Debbie and Andrew were looking forward to becoming first-time parents when her water broke six weeks before their due date. Their 4-pounds, 5-ounces baby boy was healthy, but for one small, yet important difference entirely unrelated to his early delivery: He lacked bone or muscle in his left thumb. Called thumb hypoplasia, or “floating thumb,” it’s a rare congenital condition, occurring in roughly 1 out of 100,000 births.
A search for answers
Dean spent two weeks in the NI/ICU of the New Jersey hospital where he was born. While there, doctors ruled out each of the genetic syndromes that are sometimes associated with thumb hypoplasia. “He was perfect. Everything was fine except for his thumb,” remembers Debbie.
Relieved that their son didn’t have a serious disorder, Debbie and Andrew turned their attention to his thumb. None of the doctors at their local hospital had experience with thumb hypoplasia, so Debbie and Andrew did some research. They learned about Benjamin Chang, MD, FACS, an attending surgeon in the Divisions of Plastic, Reconstructive and Oral Surgery and Orthopaedics at Children’s Hospital of Philadelphia (CHOP). Dr. Chang, Co-director of the Hand Transplantation Program at CHOP, has special expertise treating hand and upper extremity conditions.
Dean was 3 months old when he and his parents made the trip to CHOP from their northern New Jersey home. Dr. Chang examined Dean and explained there are five types of thumb hypoplasia, ranging from a thumb that is slightly smaller than normal, to an entirely absent thumb. Dean had the fourth type, in which his thumb was completely non-functional because it lacked boney support.
Dr. Chang described a surgery called pollicization, in which the thumb is removed and the index finger rotated into the thumb position. The index finger then acts as a thumb, improving hand function. Debbie and Andrew worried that Dean would feel different with only four fingers on his left hand, or that kids would tease him. But they also thought about how much a working thumb would allow their child to do: button his shirt, zip his jacket, pick up a coin. They decided to go ahead with the surgery.
"This was a courageous decision by Dean's parents to sacrifice a normal index finger so that we could use it to build a new thumb,” says Dr. Chang. “This is not the sort of decision that can wait until the child is old enough to make up their own mind. The functional results are better when the surgery is done while the child is still learning to use his hand.”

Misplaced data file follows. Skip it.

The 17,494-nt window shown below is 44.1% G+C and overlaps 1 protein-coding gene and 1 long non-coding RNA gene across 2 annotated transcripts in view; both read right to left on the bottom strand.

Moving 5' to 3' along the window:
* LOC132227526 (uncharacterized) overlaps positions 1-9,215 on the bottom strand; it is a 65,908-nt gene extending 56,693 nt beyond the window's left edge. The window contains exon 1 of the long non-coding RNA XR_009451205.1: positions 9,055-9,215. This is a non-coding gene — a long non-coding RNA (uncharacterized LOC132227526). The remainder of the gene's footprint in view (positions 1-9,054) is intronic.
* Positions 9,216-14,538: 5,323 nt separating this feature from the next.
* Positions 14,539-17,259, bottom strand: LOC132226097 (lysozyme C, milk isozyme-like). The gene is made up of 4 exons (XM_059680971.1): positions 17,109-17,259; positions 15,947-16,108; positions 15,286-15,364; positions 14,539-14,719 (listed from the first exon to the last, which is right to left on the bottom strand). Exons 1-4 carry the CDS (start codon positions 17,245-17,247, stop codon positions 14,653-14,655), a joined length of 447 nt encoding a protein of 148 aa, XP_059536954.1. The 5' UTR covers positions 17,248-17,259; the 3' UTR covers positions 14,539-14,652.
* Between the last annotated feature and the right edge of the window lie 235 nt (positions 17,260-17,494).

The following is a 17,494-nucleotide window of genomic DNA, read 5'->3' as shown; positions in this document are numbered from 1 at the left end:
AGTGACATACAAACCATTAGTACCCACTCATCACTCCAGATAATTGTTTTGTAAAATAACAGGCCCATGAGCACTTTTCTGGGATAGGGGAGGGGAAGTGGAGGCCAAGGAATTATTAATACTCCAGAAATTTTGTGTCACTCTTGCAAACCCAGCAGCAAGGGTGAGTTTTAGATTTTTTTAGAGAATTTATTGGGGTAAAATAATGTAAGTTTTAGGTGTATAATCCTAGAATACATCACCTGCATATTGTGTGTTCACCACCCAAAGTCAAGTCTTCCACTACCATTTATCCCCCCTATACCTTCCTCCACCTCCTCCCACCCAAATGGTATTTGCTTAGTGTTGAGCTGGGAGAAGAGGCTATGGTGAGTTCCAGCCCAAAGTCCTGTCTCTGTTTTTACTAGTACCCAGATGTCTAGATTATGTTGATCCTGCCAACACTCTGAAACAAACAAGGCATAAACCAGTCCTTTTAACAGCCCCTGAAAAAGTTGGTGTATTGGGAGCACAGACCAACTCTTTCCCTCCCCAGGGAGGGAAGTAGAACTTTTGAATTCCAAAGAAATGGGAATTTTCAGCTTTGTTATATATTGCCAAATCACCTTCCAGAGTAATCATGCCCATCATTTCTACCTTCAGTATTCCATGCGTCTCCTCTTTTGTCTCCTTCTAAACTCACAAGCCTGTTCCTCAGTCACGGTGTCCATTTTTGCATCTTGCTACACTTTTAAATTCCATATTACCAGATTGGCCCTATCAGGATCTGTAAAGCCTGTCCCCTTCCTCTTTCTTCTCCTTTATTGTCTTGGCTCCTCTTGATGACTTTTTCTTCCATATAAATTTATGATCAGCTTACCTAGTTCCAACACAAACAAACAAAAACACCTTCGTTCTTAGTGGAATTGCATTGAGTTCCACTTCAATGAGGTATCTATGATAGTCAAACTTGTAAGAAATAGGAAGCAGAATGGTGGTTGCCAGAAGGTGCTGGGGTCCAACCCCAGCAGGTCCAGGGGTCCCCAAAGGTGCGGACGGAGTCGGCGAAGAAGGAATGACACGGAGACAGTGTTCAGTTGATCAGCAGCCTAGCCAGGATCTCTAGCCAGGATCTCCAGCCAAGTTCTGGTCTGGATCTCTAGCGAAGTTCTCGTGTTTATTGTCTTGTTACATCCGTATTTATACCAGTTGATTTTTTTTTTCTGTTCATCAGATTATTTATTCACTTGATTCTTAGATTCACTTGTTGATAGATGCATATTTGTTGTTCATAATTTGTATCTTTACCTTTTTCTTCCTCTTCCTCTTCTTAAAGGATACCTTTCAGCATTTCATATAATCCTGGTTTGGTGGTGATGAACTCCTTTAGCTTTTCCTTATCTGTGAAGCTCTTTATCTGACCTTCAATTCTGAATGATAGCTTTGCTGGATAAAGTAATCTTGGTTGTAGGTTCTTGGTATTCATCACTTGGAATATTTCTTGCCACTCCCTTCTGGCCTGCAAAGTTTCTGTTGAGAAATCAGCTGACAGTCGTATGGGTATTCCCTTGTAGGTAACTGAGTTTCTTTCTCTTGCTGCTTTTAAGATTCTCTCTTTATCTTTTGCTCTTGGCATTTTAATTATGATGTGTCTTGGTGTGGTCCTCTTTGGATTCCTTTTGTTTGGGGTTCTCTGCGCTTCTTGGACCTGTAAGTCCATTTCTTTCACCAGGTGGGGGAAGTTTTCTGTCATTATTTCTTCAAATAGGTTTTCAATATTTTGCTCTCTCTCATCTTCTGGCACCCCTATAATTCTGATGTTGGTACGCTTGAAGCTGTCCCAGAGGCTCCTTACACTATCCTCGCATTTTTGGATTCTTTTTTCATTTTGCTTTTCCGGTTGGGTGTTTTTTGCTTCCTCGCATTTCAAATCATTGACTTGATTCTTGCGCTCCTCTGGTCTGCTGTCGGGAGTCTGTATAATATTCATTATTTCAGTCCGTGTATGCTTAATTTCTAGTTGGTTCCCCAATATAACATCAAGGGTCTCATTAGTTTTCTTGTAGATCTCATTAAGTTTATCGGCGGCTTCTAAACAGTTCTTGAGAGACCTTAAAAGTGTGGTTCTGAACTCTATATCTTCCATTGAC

“We knew it would give him a better life,” says Debbie.
Dean was 16 months old in March 2016 when Dr. Chang performed the pollicization. His parents didn’t know what to expect once their son woke up from surgery. They worried that he would be out of sorts, and they wondered how he would manage with his arm in a cast. But less than five hours after the operation, Dean was out of bed, happily pushing a toy ride-on car. The next day, he was back home, eating pizza with his non-casted hand.
An easy recovery
Dean had the cast for two weeks, after which his hand was custom-fit to a splint that he wore for another few weeks. He began physical therapy right away and continues to build strength in his left hand. His left arm and hand are slightly smaller than the right, but the size difference isn’t obvious, his mother says.
A few older kids have asked Debbie why Dean has four fingers, and she answers that it’s just the way he was made. She also points out that Dean can do the same things as everyone else. And he does! His parents marvel at all their son can accomplish since the pollicization. Dean hangs from monkey bars, twists open sandwich cookies, rides his bike with his hands tightly grasping the handlebars, and much more.
“We’re so aware of it. Every time he does something he wouldn’t be able to do if he didn’t have the surgery, we notice. It’s always reassuring us that it was the right thing to do,” says Debbie.